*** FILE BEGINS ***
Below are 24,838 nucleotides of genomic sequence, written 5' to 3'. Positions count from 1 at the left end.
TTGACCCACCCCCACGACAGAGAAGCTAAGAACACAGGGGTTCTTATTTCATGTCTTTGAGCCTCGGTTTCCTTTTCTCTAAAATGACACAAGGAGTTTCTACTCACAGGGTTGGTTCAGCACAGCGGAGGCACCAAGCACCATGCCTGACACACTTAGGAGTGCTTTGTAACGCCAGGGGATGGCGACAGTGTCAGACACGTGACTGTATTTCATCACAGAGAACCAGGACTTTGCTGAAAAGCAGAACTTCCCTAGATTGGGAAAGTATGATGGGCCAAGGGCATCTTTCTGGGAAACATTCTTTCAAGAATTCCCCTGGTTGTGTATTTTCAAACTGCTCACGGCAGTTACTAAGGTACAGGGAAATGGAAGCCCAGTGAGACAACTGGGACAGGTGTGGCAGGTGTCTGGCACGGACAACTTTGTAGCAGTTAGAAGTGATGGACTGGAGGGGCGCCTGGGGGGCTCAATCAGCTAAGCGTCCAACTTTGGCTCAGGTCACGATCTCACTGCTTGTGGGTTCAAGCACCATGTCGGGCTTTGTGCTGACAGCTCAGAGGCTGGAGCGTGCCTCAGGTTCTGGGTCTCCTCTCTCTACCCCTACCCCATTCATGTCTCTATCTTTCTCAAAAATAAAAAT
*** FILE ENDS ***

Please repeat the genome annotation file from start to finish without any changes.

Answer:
Below are 24,838 nucleotides of genomic sequence, written 5' to 3'. Positions count from 1 at the left end.
TTGACCCACCCCCACGACAGAGAAGCTAAGAACACAGGGGTTCTTATTTCATGTCTTTGAGCCTCGGTTTCCTTTTCTCTAAAATGACACAAGGAGTTTCTACTCACAGGGTTGGTTCAGCACAGCGGAGGCACCAAGCACCATGCCTGACACACTTAGGAGTGCTTTGTAACGCCAGGGGATGGCGACAGTGTCAGACACGTGACTGTATTTCATCACAGAGAACCAGGACTTTGCTGAAAAGCAGAACTTCCCTAGATTGGGAAAGTATGATGGGCCAAGGGCATCTTTCTGGGAAACATTCTTTCAAGAATTCCCCTGGTTGTGTATTTTCAAACTGCTCACGGCAGTTACTAAGGTACAGGGAAATGGAAGCCCAGTGAGACAACTGGGACAGGTGTGGCAGGTGTCTGGCACGGACAACTTTGTAGCAGTTAGAAGTGATGGACTGGAGGGGCGCCTGGGGGGCTCAATCAGCTAAGCGTCCAACTTTGGCTCAGGTCACGATCTCACTGCTTGTGGGTTCAAGCACCATGTCGGGCTTTGTGCTGACAGCTCAGAGGCTGGAGCGTGCCTCAGGTTCTGGGTCTCCTCTCTCTACCCCTACCCCATTCATGTCTCTATCTTTCTCAAAAATAAAAAT